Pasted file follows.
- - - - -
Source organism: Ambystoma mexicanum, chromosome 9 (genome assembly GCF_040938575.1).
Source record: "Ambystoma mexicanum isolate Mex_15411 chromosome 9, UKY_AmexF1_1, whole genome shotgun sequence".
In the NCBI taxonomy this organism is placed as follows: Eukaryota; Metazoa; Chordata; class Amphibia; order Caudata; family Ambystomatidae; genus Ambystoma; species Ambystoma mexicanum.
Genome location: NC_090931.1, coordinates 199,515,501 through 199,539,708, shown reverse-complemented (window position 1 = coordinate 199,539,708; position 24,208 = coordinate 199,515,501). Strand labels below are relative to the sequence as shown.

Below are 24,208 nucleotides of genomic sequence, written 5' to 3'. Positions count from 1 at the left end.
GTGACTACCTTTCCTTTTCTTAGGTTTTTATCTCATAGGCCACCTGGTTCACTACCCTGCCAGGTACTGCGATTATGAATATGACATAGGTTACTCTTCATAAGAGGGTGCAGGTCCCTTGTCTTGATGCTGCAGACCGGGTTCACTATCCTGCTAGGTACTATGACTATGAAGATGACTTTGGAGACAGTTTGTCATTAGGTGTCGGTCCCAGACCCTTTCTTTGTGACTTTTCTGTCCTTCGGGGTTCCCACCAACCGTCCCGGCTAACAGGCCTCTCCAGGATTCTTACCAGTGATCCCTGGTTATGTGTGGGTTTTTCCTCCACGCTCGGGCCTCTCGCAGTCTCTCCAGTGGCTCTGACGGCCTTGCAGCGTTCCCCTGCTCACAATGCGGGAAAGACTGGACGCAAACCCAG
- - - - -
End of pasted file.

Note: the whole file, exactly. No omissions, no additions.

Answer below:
Source organism: Ambystoma mexicanum, chromosome 9 (genome assembly GCF_040938575.1).
Source record: "Ambystoma mexicanum isolate Mex_15411 chromosome 9, UKY_AmexF1_1, whole genome shotgun sequence".
In the NCBI taxonomy this organism is placed as follows: Eukaryota; Metazoa; Chordata; class Amphibia; order Caudata; family Ambystomatidae; genus Ambystoma; species Ambystoma mexicanum.
Genome location: NC_090931.1, coordinates 199,515,501 through 199,539,708, shown reverse-complemented (window position 1 = coordinate 199,539,708; position 24,208 = coordinate 199,515,501). Strand labels below are relative to the sequence as shown.

Below are 24,208 nucleotides of genomic sequence, written 5' to 3'. Positions count from 1 at the left end.
GTGACTACCTTTCCTTTTCTTAGGTTTTTATCTCATAGGCCACCTGGTTCACTACCCTGCCAGGTACTGCGATTATGAATATGACATAGGTTACTCTTCATAAGAGGGTGCAGGTCCCTTGTCTTGATGCTGCAGACCGGGTTCACTATCCTGCTAGGTACTATGACTATGAAGATGACTTTGGAGACAGTTTGTCATTAGGTGTCGGTCCCAGACCCTTTCTTTGTGACTTTTCTGTCCTTCGGGGTTCCCACCAACCGTCCCGGCTAACAGGCCTCTCCAGGATTCTTACCAGTGATCCCTGGTTATGTGTGGGTTTTTCCTCCACGCTCGGGCCTCTCGCAGTCTCTCCAGTGGCTCTGACGGCCTTGCAGCGTTCCCCTGCTCACAATGCGGGAAAGACTGGACGCAAACCCAG